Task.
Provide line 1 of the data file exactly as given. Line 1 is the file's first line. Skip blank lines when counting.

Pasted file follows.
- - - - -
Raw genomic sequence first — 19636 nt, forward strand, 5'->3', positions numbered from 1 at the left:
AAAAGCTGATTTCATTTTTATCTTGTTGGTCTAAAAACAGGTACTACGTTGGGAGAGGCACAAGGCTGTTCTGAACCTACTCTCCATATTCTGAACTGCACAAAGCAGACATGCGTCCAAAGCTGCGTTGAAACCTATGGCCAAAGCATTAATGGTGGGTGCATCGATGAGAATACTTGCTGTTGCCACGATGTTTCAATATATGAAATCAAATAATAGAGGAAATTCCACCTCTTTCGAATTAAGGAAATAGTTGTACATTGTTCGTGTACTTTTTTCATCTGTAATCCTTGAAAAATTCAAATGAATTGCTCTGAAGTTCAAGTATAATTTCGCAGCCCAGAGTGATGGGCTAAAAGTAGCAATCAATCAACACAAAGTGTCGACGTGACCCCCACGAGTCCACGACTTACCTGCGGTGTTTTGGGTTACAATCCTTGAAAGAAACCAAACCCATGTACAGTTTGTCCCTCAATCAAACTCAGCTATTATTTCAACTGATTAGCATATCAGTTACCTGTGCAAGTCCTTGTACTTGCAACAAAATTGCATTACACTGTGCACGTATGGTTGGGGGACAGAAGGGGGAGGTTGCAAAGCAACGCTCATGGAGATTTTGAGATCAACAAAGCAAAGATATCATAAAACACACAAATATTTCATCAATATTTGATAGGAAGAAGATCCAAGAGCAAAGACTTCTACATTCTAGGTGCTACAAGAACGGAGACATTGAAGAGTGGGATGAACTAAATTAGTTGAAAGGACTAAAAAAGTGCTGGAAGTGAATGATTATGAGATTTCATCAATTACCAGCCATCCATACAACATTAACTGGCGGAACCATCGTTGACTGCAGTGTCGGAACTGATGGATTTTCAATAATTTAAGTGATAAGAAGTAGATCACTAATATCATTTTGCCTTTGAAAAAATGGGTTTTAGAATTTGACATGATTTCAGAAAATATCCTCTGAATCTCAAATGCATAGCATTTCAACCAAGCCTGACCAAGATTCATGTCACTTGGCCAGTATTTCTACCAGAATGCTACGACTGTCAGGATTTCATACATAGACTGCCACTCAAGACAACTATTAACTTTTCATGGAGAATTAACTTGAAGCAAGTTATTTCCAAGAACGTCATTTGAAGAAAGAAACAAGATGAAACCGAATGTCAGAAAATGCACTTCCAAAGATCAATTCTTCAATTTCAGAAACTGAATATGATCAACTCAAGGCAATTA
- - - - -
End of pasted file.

Raw genomic sequence first — 19636 nt, forward strand, 5'->3', positions numbered from 1 at the left: